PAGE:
Pledging "to share a big hug with Paris" and show American solidarity with the French people after last week's deadly terrorist attacks, U.S. Secretary of State John Kerry has touched down in the French capital.
Pledging “to share a big hug with Paris” and show American solidarity with the French people after last week’s deadly terrorist attacks, U.S. Secretary of State John Kerry has touched down in the French capital.
Kerry arrived in Paris on Thursday from Sofia, Bulgaria, where he said his trip to France is not an apology for the Obama administration’s failure to send a senior official to last weekend’s unity march. Rather, he said it is to express the “affection” Americans have for France, which has been on edge since the attacks.
Kerry will go to a town hall meeting with the mayor of Paris on Friday and express sympathy for the victims of the terror attacks last week. Singer-songwriter James Taylor, an old friend of Kerry’s, has joined him there and will perform one song.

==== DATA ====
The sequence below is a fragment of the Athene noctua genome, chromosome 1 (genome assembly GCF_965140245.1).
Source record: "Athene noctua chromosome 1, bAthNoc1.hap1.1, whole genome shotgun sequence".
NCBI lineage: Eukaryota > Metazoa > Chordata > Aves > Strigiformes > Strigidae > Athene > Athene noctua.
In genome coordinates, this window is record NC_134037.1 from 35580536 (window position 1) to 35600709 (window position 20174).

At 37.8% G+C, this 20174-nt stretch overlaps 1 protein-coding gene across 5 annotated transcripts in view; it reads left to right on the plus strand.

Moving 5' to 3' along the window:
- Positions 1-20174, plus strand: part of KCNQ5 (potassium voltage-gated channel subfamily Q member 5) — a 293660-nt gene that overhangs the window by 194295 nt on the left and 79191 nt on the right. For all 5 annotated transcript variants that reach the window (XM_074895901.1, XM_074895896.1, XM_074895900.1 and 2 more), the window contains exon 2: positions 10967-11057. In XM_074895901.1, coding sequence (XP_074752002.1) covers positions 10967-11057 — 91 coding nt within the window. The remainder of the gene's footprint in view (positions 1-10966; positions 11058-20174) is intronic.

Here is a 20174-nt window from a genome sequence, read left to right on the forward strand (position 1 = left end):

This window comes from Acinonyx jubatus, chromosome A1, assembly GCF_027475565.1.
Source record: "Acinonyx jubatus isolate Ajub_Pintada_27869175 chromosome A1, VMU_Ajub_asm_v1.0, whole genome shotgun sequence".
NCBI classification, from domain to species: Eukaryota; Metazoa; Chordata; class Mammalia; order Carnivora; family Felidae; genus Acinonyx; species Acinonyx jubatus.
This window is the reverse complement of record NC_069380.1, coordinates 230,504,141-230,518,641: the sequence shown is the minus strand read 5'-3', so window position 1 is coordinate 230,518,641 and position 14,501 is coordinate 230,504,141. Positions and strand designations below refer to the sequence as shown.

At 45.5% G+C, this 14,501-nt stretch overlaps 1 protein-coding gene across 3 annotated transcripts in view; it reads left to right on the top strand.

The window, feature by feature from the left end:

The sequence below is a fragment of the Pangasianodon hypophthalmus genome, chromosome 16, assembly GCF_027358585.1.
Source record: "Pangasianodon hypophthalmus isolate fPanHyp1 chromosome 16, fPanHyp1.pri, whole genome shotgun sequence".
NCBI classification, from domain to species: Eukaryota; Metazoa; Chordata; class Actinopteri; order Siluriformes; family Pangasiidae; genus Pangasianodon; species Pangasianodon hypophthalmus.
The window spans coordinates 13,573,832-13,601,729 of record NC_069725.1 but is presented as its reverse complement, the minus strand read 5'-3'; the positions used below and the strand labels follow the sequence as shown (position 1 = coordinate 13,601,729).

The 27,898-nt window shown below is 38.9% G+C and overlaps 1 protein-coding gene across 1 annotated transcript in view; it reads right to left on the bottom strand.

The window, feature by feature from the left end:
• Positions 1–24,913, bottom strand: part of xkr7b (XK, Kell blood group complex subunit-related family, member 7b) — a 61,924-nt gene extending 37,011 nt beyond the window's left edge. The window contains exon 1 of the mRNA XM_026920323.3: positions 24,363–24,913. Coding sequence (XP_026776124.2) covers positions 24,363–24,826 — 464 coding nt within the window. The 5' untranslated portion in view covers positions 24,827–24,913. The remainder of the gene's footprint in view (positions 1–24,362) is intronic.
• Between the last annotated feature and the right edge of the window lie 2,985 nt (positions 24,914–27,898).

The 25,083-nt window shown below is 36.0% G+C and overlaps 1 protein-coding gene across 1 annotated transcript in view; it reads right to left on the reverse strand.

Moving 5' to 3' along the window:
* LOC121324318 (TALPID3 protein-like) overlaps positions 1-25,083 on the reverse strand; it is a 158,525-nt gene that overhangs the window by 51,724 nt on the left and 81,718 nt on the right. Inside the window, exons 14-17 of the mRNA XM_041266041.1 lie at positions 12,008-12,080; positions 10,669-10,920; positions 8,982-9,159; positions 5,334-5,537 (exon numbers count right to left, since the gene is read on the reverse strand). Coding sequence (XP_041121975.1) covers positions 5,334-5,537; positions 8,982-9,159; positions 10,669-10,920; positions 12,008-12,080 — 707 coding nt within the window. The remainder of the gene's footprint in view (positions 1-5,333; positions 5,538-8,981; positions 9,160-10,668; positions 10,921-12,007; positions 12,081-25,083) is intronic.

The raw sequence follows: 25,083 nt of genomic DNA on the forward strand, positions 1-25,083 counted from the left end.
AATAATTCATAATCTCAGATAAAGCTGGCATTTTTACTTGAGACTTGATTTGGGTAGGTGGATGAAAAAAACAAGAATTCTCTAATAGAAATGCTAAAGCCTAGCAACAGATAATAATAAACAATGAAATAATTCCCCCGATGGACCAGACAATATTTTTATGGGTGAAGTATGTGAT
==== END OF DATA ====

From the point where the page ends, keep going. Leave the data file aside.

He said he did not intend to explain the lack of a high-profile U.S. presence at Sunday’s march, which the White House has acknowledged was a mistake.
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Some 40 world leaders and more than a million people took part in the march to show solidarity with France after the attacks on the Charlie Hebdo satirical newspaper and a kosher supermarket.
“I don’t feel any other exigencies, other than continuation of our friendship and our responsibilities as good friends and the longest ally in our history, and that’s why I am going,” Kerry said.
Kerry announced on Monday that he would add a stop in Paris to a previously scheduled trip to Germany, India, Pakistan, Switzerland and Bulgaria. The announcement came as critics derided the administration for not sending the president, vice president or a Cabinet-level official to the demonstration even though Attorney General Eric Holder was in Paris for counterterror meetings.